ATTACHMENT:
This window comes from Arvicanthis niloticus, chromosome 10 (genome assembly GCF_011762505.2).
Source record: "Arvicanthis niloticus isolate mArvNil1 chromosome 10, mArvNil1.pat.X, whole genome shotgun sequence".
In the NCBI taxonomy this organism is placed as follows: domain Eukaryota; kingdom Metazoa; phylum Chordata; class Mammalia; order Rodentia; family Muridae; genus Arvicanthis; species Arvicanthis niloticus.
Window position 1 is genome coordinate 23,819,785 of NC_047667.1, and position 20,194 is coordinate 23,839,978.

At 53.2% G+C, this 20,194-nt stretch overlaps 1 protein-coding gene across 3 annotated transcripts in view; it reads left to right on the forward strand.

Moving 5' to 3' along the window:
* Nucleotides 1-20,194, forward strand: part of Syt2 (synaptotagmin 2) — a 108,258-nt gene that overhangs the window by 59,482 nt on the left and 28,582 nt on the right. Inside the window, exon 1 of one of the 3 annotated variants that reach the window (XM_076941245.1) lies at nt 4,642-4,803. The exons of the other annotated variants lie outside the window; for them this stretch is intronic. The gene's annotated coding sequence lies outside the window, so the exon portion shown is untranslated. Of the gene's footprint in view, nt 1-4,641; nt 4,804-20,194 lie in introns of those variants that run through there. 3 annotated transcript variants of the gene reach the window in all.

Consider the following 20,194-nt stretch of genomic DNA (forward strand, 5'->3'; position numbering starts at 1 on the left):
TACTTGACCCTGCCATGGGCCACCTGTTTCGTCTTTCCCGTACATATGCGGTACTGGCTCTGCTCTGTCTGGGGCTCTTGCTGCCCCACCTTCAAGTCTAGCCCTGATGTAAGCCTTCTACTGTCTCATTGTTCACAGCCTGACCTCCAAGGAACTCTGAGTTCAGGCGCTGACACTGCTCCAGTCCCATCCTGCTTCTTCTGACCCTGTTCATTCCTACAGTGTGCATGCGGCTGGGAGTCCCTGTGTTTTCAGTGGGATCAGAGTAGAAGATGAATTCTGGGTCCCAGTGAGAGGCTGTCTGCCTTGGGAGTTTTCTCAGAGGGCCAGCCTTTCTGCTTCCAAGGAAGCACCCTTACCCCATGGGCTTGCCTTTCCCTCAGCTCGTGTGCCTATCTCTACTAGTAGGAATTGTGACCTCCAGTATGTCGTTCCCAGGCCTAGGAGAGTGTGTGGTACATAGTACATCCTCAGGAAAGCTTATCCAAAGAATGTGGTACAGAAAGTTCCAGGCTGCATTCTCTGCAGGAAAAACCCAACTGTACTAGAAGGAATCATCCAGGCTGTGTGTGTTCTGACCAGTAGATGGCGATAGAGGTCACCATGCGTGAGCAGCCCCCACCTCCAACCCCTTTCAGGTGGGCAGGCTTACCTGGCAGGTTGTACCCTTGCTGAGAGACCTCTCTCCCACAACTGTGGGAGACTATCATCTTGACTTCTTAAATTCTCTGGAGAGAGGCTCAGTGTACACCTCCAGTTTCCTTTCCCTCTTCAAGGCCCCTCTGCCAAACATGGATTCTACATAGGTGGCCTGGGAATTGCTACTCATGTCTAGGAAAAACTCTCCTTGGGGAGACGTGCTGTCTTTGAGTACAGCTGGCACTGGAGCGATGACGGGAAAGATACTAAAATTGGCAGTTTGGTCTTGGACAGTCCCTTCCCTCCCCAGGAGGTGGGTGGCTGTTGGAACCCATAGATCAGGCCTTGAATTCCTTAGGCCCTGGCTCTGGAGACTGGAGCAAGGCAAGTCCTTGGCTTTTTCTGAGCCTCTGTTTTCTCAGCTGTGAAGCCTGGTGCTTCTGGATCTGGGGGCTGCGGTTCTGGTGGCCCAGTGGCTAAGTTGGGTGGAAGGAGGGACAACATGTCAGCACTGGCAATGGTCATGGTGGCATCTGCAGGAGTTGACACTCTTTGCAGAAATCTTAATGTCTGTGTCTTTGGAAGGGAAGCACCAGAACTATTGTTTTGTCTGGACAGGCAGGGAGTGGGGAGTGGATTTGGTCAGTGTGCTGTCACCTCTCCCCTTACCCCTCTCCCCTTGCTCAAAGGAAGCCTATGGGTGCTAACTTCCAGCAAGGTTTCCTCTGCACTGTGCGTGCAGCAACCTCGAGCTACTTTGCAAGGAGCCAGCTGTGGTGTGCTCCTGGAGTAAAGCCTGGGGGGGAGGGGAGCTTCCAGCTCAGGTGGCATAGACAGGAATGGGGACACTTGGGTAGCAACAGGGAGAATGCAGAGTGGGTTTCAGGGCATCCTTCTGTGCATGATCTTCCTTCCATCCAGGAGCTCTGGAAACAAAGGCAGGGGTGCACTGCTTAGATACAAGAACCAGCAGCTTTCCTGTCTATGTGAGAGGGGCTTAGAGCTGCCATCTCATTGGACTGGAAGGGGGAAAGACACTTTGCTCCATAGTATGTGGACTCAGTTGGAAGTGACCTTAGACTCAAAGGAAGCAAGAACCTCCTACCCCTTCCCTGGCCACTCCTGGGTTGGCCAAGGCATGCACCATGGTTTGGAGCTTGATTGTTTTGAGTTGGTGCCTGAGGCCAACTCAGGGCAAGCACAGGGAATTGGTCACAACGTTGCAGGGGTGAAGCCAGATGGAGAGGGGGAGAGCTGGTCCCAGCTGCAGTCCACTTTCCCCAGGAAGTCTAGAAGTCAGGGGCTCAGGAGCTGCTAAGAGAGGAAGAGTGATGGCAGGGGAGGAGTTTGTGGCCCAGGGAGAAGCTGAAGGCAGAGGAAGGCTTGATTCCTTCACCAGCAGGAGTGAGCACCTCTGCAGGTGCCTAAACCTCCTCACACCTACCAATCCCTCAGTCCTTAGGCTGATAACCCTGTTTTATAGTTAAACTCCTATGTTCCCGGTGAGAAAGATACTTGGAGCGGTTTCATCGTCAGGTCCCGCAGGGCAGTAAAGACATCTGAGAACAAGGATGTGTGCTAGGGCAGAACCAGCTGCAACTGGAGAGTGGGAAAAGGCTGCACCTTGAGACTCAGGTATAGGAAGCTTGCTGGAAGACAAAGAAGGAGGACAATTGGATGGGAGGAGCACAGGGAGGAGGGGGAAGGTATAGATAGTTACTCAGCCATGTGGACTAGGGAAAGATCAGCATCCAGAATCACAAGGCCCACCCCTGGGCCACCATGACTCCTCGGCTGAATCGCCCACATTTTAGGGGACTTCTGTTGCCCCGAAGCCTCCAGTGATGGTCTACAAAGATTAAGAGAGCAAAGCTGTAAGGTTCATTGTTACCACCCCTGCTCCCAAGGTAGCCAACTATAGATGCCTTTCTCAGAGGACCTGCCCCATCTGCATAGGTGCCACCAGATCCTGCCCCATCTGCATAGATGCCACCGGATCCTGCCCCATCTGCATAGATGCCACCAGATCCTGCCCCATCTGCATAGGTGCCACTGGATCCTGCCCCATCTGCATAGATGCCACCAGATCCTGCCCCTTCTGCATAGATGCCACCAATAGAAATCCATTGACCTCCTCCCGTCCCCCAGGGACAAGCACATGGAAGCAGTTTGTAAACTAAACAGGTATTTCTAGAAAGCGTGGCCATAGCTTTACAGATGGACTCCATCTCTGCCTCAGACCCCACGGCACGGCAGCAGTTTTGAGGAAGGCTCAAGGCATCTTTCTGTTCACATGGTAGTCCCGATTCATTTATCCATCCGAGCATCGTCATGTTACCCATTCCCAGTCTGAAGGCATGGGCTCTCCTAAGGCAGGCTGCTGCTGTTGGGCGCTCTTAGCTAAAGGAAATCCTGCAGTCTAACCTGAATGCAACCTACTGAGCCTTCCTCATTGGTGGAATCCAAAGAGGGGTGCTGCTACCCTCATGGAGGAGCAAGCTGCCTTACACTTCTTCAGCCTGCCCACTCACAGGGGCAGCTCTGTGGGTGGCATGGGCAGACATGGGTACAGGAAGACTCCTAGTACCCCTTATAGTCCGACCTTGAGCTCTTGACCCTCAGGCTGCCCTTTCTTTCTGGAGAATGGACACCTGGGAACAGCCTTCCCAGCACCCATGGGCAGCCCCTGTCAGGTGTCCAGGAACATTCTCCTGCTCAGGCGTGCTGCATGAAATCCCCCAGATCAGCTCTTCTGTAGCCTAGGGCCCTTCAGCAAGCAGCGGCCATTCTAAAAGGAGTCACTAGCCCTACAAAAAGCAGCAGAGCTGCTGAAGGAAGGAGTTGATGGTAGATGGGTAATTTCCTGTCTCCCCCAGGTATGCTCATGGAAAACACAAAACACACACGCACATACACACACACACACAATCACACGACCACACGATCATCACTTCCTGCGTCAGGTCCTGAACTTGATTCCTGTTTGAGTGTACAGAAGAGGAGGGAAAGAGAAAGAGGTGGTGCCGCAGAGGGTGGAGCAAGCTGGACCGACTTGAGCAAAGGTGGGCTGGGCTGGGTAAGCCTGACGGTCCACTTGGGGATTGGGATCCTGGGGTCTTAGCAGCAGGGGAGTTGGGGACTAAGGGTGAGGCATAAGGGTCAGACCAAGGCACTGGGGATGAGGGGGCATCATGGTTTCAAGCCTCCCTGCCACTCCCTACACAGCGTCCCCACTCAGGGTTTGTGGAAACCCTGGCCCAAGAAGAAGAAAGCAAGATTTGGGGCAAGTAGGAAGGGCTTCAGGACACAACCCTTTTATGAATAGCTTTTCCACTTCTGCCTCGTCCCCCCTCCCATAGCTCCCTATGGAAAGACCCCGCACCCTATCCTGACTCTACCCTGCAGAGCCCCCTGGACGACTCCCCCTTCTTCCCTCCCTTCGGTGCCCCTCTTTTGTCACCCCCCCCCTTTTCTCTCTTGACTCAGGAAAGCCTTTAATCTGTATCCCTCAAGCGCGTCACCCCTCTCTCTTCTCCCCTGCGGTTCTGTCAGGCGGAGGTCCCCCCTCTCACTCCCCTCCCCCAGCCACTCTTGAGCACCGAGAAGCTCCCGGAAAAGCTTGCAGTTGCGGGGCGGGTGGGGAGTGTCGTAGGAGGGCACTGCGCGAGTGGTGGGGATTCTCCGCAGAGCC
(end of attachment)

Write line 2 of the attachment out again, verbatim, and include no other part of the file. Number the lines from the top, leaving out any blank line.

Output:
Source record: "Arvicanthis niloticus isolate mArvNil1 chromosome 10, mArvNil1.pat.X, whole genome shotgun sequence".